Eye For Film >> Movies >> Passages (2023) Film Review
Reviewed by: Levan Tskhovrebadze
Premiered at the 2023 Sundance Film Festival, Passages by the significant American writer-director Ira Sachs remains one of the most subtle films of the ongoing year. This sex- driven, lust-oriented, and remorseful story revolves around eccentric, two-timing, and possessive film director Tomas (Franz Rogowski). It grapples with melodrama while delicately establishing a respectable spot in queer cinema.
Tomas, a German-born and acclaimed young director based in France, is married to another artist, Martin (Ben Whishaw), an Englishman working for a printing house. Suddenly, Tomas falls in love with a young, straight French schoolteacher Agathe (Adèle Exarchopoulos). This unexpected turn wrecks the marriage, as Tomas, all about passages from this to that, here to there, and so on, becomes a central theme. Depending on his personality, age, success, and even fashion sense (his outfits are quite extravagant and pretentious), Tomas could easily be called an enfant terrible in the Parisian milieu where he's settled, spoiling and destroying everything around him like a storm one needs to stay away from.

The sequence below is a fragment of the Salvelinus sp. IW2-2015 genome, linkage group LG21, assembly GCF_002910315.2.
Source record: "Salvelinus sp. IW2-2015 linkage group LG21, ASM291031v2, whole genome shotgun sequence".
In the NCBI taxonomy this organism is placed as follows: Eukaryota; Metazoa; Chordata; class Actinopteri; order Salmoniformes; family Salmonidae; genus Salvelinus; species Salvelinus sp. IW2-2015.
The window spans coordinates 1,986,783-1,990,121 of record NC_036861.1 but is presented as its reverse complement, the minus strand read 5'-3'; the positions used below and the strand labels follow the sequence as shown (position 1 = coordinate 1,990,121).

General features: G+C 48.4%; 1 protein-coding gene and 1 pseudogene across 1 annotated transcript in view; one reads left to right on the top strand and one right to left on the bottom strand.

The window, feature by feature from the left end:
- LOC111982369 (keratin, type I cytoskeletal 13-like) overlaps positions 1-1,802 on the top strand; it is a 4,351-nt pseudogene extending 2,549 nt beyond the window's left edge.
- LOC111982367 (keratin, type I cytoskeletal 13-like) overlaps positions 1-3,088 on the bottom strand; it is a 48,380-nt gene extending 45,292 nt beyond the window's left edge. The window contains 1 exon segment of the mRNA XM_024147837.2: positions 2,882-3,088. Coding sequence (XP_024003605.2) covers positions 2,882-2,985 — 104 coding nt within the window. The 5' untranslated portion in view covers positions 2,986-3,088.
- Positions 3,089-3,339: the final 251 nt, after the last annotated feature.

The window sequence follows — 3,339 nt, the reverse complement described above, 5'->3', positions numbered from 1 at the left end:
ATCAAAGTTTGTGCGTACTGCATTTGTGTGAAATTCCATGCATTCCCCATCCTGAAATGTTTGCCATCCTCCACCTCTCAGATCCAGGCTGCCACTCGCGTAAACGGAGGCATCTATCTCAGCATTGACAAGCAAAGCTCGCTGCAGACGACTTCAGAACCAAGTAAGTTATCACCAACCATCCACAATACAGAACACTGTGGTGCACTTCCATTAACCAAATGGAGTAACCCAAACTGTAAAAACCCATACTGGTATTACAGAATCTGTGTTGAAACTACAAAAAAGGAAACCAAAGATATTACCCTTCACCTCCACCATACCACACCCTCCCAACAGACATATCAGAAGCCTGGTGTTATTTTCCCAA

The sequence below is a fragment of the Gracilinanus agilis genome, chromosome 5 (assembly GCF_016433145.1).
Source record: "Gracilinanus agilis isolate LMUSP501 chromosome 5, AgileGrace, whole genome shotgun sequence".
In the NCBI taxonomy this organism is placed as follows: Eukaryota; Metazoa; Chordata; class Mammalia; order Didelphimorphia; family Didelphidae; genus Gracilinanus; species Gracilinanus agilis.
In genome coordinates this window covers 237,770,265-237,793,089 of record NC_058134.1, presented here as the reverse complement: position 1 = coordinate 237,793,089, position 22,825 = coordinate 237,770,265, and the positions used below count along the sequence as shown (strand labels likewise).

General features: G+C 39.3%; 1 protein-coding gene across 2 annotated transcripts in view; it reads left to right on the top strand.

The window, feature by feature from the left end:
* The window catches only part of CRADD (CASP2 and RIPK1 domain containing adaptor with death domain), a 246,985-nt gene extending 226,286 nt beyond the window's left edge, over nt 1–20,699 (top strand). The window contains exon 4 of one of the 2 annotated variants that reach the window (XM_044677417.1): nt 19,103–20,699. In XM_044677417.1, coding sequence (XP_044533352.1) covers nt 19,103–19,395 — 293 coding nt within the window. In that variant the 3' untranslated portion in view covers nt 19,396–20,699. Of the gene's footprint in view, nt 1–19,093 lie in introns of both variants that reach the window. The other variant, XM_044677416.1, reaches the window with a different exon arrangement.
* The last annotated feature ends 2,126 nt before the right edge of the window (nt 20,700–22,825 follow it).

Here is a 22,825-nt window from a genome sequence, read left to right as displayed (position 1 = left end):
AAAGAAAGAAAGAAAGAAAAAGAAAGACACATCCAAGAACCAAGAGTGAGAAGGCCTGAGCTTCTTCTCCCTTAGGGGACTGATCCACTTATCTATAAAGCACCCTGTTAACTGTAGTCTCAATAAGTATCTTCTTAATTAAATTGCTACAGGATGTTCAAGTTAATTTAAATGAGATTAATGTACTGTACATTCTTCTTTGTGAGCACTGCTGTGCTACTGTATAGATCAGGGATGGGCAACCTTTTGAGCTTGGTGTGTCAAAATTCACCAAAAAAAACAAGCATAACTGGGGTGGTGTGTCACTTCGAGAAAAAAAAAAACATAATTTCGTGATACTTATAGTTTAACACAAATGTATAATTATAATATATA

From the very beginning, Sachs introduces Tomas as a neurotic freak on set. While directing what seems to be a period drama, the protagonist teases young actor about walking habits: "This is just a transition moment, but we are turning it into a huge drama moment because you're unable to make some simple steps down the staircase". Sachs is so cynical that these words could serve as a logline for Passages because it revolves around simple transitioning episodes and Tomas' penchant for creating huge melodrama out of them due to his inability to make some simple steps. Getting out of one relationship while getting into another, Rogowski's character usually suggests to partners to "wait for a few weeks."
Sachs challenges the audience with vibrant images and an intellectually charged chronology of narration. "Don't be melodramatic, please," Tomas tells Martin, and right after that, pure melodrama is manifested on screen with the auteur singing along to Won't You Buy My Sweet Blooming Lavender for Agathe. With these wisely-crafted sequences, Passages develops as a cinematic game in which rules are set to understand the protagonist's condition.
Tomas is identified as a "bicycle person" and the mode of transport becomes a symbol of his emotional journey. Expertly captured by cinematographer Josée Deshaies, the first bicycle ride symbolises a fresh start, with Tomas in control. Contrastingly, the final ride is a dramatic affair, capturing the disillusioned director from the profile as the camera closes in on his face. Once a neurotic storm, Tomas evolves into a fallen leaf, carried by the whims of the Parisian wind - a poignant transformation that encapsulates the film's emotional depth.Reviewed on: 22 Nov 2023